By Jim Sanders
The Sacramento Bee
State officials in cash-strapped California are trying to find the money to locate hundreds of thousands of military veterans who could be missing out on benefits.
The California Department of Veterans Affairs currently has contact information for only about 20,000 of the state’s 2 million veterans.
Gary R. Voth Photography
Locating the others and connecting them with veterans benefits could bring hundreds of millions in new federal funds annually to help bolster the economy.
But even supporters concede the outreach could intensify growing strain on county veterans service officers, called CVSOs.
Assemblywoman Alyson Huber, an El Dorado Hills Democrat who is pushing the outreach effort, said the state has an obligation to assist those who have helped protect the nation.
“It’s the least we can do – they’ve sacrificed, their families have sacrificed,” she said.
A key problem is that many veterans of Vietnam, Korea or World War II are not aware of eligibility rules for benefits – and California does not track their addresses to contact them, according to Huber.
Antiquated record keeping in decades past is one cause of the problem. Others range from lack of a formal process for tracking address changes to a personal decision by some veterans to sever ties with agencies, officials say.
Richard Melendez, 59, who served in the Vietnam War and now commands Sacramento’s Veterans of Foreign Wars Post 67, said he suspects that he suffered from post-traumatic stress disorder but was reluctant to request help.
“I didn’t want to seek it because I didn’t want to admit I needed it,” Melendez said.
State officials want to inform veterans about federal pension and disability payments – averaging $12,566 annually – for ailments ranging from diabetes to respiratory cancers.
California ranks 33rd in the share of its veterans, 13.7 percent, who receive such federal benefits, said Ted Puntillo of the state Department of Veterans Affairs.
Some state benefits also are available to disabled veterans, including property tax exemptions, college fee waivers, and reduced hunting and fishing fees. The impact of outreach on state revenue is expected to be minimal, however, because the number of veterans declines each year.
Huber helped spearhead a recent interagency pact that will ask applicants for driver’s licenses, either new or renewals, whether they are veterans and if they want information about benefits.
The state plans to place veterans’ names and addresses in a proposed database. Those who desire would be contacted by a CVSO who could explain eligibility and help file multi-page applications.
The rub? Money.
Altering the driver’s license application to identify veterans is expected to be absorbed under existing budgets, but new funds are needed to create the database and to hire more CVSO staff.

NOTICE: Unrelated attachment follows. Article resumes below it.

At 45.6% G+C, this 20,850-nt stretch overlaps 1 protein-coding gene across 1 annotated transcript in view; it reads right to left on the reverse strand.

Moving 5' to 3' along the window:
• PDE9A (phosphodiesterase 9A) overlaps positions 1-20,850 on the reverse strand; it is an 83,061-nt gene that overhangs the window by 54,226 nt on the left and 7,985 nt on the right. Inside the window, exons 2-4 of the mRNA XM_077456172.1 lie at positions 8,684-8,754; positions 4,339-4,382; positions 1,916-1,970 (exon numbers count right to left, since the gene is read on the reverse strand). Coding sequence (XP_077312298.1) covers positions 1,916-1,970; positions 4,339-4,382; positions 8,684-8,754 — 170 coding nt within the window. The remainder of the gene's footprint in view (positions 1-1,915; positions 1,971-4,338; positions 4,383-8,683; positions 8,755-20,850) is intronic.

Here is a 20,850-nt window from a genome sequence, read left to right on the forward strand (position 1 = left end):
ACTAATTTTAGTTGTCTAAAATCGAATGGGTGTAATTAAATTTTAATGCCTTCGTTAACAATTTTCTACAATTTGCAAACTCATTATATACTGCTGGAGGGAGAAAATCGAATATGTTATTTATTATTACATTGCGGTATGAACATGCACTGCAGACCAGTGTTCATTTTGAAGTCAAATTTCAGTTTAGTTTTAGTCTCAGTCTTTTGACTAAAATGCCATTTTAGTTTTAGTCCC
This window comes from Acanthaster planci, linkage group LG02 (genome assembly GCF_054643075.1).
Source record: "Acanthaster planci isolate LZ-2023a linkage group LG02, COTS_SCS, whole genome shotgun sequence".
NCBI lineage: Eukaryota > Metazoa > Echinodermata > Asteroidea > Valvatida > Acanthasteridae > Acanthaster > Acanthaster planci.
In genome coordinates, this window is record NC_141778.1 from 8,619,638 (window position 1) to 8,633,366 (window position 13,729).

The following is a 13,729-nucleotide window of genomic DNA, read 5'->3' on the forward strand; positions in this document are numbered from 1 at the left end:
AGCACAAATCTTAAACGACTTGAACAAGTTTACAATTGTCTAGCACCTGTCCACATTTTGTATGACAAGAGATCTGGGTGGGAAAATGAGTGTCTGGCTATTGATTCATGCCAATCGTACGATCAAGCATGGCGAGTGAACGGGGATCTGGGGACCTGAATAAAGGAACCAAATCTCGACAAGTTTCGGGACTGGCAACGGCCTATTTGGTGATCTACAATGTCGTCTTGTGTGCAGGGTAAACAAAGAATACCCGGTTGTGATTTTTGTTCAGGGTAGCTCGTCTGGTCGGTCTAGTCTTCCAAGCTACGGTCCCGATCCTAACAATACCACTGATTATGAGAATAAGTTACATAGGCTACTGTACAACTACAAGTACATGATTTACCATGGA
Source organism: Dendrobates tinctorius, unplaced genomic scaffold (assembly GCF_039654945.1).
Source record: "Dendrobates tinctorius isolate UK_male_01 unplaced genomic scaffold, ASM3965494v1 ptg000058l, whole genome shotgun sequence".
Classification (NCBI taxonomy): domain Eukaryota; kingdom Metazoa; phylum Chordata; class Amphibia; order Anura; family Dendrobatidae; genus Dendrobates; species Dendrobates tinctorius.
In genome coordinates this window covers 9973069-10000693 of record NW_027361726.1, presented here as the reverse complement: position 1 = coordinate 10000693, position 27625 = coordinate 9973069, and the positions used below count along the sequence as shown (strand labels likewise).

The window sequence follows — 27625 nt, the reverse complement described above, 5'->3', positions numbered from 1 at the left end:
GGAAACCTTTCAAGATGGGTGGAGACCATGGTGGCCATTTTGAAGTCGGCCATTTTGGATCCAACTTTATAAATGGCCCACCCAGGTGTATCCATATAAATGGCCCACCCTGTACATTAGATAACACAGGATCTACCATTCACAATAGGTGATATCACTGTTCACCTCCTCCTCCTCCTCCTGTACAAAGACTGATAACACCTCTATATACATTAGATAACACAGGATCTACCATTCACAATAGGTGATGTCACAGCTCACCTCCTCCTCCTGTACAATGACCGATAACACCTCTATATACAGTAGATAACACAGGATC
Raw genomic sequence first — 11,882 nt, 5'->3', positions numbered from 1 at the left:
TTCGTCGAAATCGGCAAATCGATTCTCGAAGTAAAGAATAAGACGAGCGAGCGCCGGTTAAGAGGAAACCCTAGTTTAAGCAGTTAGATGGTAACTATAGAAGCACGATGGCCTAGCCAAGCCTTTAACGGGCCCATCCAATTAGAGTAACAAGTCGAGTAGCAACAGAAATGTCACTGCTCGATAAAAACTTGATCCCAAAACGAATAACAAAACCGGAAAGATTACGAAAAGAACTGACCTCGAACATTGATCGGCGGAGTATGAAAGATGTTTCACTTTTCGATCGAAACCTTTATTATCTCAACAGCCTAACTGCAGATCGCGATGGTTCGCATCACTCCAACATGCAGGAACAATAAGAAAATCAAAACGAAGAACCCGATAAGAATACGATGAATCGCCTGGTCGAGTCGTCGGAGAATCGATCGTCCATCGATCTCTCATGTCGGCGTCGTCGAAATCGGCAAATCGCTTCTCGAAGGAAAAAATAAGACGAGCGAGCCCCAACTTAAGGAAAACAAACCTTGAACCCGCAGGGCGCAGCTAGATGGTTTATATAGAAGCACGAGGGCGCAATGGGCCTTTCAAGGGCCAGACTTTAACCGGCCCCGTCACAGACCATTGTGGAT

Names of veterans from Vietnam and prior wars would surface from the driver’s license program at the same time that CVSOs are serving tens of thousands of Iraq and Afghanistan returnees.
To compound problems, counties provide more than 80 percent of funding for veterans service offices and budget crises have forced them to cut 40 of 165 positions the past two years, according to the California Association of County Veterans Service Officers.
Gov. Arnold Schwarzenegger, in his May budget plan, proposed $768,000 from veterans license plate sales for creation of the database. He also proposed increasing state funding for CVSOs from $2.6 million to $11 million, an increase of $8.4 million.
The Legislature’s budget conference committee, struggling with a $19.1 billion budget deficit, supported creation of the database but proposed to slice the CVSO increase to $1.14 million this year.
Pete Conaty, a lobbyist for the California Association of Veterans Service Officers, applauded the outreach but said “if we don’t get that funding restored, then we’re going to be in huge trouble.”
Joe Wright, Kings County CVSO and legislative chairman for the state association, said his office workload is so high that appointments already are booked six to seven weeks in advance.
“We just can’t keep up,” Wright said.
Assemblyman Paul Cook, a Yucca Valley Republican who chairs the Assembly’s Veterans Affairs Committee, said it would be tragic to shortchange outreach funding but that competition is fierce among state programs for scarce dollars.
“Everybody’s got their hand out,” he said.
Puntillo said the budget conference committee’s proposed $1.14 million increase would average only about $20,000 per county, not enough to hire a full-time employee.
“The bottom line is, we need to not do what we did after Vietnam, neglect people who come back from a combat situation,” he said.
But Puntillo vowed not to let funding scuttle outreach. “We’re going to brave on and get the job done, one way or the other.”
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